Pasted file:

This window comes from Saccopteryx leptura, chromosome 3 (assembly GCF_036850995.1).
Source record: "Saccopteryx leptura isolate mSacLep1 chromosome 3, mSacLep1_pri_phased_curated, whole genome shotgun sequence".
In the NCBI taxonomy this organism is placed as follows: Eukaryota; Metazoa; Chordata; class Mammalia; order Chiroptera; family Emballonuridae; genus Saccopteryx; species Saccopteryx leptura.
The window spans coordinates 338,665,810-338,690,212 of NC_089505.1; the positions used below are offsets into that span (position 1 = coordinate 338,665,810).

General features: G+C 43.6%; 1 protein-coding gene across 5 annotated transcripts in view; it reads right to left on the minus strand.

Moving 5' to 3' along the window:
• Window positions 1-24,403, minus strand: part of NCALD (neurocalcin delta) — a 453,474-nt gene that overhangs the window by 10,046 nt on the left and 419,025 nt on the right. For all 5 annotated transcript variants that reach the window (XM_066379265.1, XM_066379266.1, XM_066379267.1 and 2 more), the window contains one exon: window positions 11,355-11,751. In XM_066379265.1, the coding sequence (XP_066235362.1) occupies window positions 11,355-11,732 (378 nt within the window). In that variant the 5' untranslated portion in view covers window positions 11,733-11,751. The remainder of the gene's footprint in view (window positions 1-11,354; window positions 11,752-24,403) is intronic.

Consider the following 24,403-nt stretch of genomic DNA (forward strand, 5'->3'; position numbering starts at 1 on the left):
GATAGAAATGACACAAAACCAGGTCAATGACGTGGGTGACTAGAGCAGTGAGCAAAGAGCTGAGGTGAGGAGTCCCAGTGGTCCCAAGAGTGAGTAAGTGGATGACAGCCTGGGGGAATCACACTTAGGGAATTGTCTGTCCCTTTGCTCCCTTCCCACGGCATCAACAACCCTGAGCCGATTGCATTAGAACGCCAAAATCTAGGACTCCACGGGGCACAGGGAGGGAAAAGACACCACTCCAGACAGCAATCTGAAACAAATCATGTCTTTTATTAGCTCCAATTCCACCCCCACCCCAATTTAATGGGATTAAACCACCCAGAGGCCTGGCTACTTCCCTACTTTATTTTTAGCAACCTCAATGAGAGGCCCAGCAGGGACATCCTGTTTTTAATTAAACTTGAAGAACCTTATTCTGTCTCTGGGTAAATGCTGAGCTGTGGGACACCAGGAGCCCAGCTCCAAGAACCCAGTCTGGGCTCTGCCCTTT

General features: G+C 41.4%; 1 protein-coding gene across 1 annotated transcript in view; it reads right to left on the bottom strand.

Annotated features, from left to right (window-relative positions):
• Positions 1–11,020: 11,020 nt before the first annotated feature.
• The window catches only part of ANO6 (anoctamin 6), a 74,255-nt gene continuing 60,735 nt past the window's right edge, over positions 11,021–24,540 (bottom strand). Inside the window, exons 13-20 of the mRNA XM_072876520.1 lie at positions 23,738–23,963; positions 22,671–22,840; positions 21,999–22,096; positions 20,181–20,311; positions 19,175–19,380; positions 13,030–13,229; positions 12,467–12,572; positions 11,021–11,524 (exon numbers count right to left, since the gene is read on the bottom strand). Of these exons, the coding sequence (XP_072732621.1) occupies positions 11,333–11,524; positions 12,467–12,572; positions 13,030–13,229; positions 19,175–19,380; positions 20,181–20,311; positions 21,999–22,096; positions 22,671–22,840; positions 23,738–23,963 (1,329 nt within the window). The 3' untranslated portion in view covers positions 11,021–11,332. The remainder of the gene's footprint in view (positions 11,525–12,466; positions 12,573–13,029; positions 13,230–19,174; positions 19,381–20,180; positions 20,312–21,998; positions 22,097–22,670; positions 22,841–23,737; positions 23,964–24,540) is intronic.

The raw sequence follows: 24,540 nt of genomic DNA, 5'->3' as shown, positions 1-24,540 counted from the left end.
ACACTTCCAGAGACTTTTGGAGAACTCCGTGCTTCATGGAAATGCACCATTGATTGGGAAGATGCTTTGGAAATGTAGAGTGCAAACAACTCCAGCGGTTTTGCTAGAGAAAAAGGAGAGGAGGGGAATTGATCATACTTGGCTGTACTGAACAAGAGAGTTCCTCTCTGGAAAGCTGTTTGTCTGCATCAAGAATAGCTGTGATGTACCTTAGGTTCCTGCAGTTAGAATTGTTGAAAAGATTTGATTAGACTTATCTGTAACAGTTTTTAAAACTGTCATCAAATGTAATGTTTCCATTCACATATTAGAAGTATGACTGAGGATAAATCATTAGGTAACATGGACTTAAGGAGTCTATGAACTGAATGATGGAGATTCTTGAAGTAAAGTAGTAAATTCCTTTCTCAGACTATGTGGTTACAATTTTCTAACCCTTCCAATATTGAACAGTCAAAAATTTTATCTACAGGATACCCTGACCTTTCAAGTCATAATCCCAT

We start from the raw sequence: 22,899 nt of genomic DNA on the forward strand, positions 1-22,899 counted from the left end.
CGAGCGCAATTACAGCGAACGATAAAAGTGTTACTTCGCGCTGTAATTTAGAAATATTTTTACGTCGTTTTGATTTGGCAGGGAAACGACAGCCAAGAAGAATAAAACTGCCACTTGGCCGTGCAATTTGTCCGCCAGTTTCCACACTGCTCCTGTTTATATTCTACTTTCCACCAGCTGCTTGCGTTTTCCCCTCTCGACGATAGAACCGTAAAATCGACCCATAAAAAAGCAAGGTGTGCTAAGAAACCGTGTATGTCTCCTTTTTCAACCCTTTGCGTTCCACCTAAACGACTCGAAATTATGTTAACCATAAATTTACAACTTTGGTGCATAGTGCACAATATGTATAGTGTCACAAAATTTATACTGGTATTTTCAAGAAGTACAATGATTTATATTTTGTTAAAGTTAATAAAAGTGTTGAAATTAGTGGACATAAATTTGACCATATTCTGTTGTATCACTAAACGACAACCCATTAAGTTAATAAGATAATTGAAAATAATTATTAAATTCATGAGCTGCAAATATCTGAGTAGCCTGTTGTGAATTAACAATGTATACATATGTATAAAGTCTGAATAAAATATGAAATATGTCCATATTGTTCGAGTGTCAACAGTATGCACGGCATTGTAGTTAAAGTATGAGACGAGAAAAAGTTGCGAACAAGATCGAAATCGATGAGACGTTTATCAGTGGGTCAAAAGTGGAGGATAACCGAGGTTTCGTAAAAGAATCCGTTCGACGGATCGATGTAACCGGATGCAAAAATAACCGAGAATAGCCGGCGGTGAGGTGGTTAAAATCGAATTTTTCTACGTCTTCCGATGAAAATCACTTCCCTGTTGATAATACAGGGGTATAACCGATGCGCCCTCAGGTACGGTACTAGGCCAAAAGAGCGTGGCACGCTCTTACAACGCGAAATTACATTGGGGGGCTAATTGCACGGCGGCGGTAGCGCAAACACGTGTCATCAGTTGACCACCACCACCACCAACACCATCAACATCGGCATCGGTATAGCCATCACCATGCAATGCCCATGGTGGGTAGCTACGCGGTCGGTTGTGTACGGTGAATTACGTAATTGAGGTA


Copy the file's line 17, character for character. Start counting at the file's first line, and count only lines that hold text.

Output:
CGAGCGCAATTACAGCGAACGATAAAAGTGTTACTTCGCGCTGTAATTTAGAAATATTTTTACGTCGTTTTGATTTGGCAGGGAAACGACAGCCAAGAAGAATAAAACTGCCACTTGGCCGTGCAATTTGTCCGCCAGTTTCCACACTGCTCCTGTTTATATTCTACTTTCCACCAGCTGCTTGCGTTTTCCCCTCTCGACGATAGAACCGTAAAATCGACCCATAAAAAAGCAAGGTGTGCTAAGAAACCGTGTATGTCTCCTTTTTCAACCCTTTGCGTTCCACCTAAACGACTCGAAATTATGTTAACCATAAATTTACAACTTTGGTGCATAGTGCACAATATGTATAGTGTCACAAAATTTATACTGGTATTTTCAAGAAGTACAATGATTTATATTTTGTTAAAGTTAATAAAAGTGTTGAAATTAGTGGACATAAATTTGACCATATTCTGTTGTATCACTAAACGACAACCCATTAAGTTAATAAGATAATTGAAAATAATTATTAAATTCATGAGCTGCAAATATCTGAGTAGCCTGTTGTGAATTAACAATGTATACATATGTATAAAGTCTGAATAAAATATGAAATATGTCCATATTGTTCGAGTGTCAACAGTATGCACGGCATTGTAGTTAAAGTATGAGACGAGAAAAAGTTGCGAACAAGATCGAAATCGATGAGACGTTTATCAGTGGGTCAAAAGTGGAGGATAACCGAGGTTTCGTAAAAGAATCCGTTCGACGGATCGATGTAACCGGATGCAAAAATAACCGAGAATAGCCGGCGGTGAGGTGGTTAAAATCGAATTTTTCTACGTCTTCCGATGAAAATCACTTCCCTGTTGATAATACAGGGGTATAACCGATGCGCCCTCAGGTACGGTACTAGGCCAAAAGAGCGTGGCACGCTCTTACAACGCGAAATTACATTGGGGGGCTAATTGCACGGCGGCGGTAGCGCAAACACGTGTCATCAGTTGACCACCACCACCACCAACACCATCAACATCGGCATCGGTATAGCCATCACCATGCAATGCCCATGGTGGGTAGCTACGCGGTCGGTTGTGTACGGTGAATTACGTAATTGAGGTA